Track Road And Lines - Whose Line Is It Anyway?

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Riders crash on both road and track. Often it is a single-vehicle accident explained as "loss of control." That means the rider concocted his very own set of circumstances that led to the crash. From a technical perspective, citing "loss of control" is about as useful as teats on a bull. There is always an inciting cause for the incident and it isn't always obvious.

Since you can't put yourself in the rider's place to know which of the eight Survival Reactions (fear-induced panic responses) were at work, it is necessary to analyze the accident and discover what can be known. The most obvious component of riding is the space the rider used to negotiate the bend-in common speak, his line.

While there are many choices in lines both for safety and for speed, not everyone who rides is adept in the fine art of choosing a line. And it is an art. Compared to the street, track riding is more forgiving. A racetrack may be 40 feet wide, whereas your slice of a two-lane road could be as little as 8 feet. That means an error in line judgment on the road is roughly five times more critical than on a track; i.e. a 1-foot error on the road is equivalent to a 5-foot error on the track.

Thus your turn-entry position, mid-corner and exit all must be five times more precise. One more point: If you couldn't hit your lines under control on a track, it would be hopeless to think you could do so on the road. From a coaching perspective, seeing someone make 5- or 10-foot errors on a track...well, you wonder how they survived this long.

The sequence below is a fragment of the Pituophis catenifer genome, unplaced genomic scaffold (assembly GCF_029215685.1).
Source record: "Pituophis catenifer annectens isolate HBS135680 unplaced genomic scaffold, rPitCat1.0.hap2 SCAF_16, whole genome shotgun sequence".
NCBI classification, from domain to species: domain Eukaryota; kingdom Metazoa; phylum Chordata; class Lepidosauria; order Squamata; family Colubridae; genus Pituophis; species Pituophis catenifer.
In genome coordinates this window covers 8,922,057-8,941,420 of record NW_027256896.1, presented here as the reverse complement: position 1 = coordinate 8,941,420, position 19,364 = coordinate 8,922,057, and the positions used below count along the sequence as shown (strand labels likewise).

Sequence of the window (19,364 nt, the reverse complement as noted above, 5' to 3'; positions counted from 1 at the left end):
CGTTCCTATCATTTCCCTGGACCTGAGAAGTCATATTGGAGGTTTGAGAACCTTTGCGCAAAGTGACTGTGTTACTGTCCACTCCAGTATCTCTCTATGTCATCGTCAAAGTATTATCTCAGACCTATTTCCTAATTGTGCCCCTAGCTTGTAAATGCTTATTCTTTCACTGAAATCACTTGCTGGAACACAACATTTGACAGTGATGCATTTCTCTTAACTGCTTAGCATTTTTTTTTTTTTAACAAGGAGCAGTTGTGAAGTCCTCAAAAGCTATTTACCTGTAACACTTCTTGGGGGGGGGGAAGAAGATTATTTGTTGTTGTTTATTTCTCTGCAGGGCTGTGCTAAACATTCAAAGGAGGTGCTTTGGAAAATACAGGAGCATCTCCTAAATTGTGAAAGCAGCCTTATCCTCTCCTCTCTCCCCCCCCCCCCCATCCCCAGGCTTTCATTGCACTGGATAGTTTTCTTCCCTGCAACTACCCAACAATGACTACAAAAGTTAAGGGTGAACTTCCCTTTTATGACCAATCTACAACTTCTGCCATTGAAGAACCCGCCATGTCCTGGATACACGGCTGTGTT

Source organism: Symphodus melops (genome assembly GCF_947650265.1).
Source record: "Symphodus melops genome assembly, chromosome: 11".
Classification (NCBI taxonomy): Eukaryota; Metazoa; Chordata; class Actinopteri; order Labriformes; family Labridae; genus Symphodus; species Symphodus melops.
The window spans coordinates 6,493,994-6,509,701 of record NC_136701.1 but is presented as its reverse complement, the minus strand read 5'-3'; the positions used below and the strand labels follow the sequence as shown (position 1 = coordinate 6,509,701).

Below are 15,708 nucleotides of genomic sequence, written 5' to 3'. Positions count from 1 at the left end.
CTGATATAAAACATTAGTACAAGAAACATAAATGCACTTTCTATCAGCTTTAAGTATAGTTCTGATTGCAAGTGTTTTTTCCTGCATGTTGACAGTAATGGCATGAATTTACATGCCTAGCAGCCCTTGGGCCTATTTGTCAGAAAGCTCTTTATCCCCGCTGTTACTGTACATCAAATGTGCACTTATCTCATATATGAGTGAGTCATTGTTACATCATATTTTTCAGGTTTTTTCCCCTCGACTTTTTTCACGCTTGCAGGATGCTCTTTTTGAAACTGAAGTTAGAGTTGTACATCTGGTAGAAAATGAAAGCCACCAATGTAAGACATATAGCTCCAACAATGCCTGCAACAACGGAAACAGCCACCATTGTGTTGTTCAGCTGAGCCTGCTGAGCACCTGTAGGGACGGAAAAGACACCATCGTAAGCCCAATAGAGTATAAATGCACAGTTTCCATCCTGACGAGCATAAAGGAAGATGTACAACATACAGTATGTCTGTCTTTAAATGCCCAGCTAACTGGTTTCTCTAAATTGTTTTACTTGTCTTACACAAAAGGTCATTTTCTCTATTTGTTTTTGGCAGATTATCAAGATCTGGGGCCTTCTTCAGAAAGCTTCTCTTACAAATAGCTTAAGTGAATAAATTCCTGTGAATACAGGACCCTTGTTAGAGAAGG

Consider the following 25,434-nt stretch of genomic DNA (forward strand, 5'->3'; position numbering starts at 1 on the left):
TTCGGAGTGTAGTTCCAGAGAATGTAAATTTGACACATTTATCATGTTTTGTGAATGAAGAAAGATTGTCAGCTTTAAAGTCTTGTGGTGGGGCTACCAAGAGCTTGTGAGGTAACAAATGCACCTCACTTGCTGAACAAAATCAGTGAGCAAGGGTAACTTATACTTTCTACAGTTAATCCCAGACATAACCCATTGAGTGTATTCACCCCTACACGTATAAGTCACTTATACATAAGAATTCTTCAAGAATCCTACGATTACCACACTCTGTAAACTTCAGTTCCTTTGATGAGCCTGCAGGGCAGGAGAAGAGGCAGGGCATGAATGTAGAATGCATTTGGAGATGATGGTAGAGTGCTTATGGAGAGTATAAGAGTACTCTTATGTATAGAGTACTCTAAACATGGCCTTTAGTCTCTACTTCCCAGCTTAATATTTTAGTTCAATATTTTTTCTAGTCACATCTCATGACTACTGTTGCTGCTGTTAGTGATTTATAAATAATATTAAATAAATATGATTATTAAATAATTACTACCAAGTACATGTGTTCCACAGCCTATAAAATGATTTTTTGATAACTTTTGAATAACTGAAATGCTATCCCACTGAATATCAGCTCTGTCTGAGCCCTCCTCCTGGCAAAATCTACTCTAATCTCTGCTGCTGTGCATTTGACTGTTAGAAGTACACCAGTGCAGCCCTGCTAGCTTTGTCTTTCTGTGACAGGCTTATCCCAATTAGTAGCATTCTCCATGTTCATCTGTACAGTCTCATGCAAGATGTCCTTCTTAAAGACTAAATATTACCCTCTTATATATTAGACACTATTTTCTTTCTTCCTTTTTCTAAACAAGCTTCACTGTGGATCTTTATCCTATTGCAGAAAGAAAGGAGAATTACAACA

A case can be drawn for any one of the above three elements to be the key in cornering. Get your exit right and all is well. Get your mid-corner (or apex) spot on the money and you're golden. It can also be argued that a right choice on turn entry influences the others. All are true, to a degree. But which one do riders struggle with the most? Their turn-entry position, and there are a number of pressing reasons for it.

Consider a corner's three main divisions: entry, middle and exit. Which of them seems the busiest to you? In my surveying of thousands of riders, entry wins hands-down. Having the corner's entry under control generally gives riders a breath of confidence. Getting entries wrong tends to start one off on high alert, induces panic and is a definite distraction, mainly because the moment to correct the line passes too quickly. Choices in line are rapidly eliminated; what apex and exit lines can be achieved past that point is more luck than skill.

Control inputs, too, become haphazard and often misguided, like an untimely grab of the brake or throttle chop and steering corrections-possibly all three in a really dire circumstance.

Are there solutions to perfecting lines? Many will tell you it's all about visual skills like picking reference points and looking ahead; that it can't be done on unfamiliar roads; that you have to be smooth or just slow down. This is good advice, and when I began training riders 34 years ago that's all there was. Now experience tells me you may have other problems that good advice won't cure. Oddly enough, over those 34 years I've come up with 34 technical riding skills, drills and correction points, and each of them has some bearing on lines. Which one will solve lines for you?

Once again, here is my pitch: Get out to the track and make your mistakes; get coached; get trained. Whatever speed you go is irrelevant. Once you are running consistent lines, within 1 to 3 feet, you will be doing way more right than wrong. And your chances of surviving spirited street rides will soar.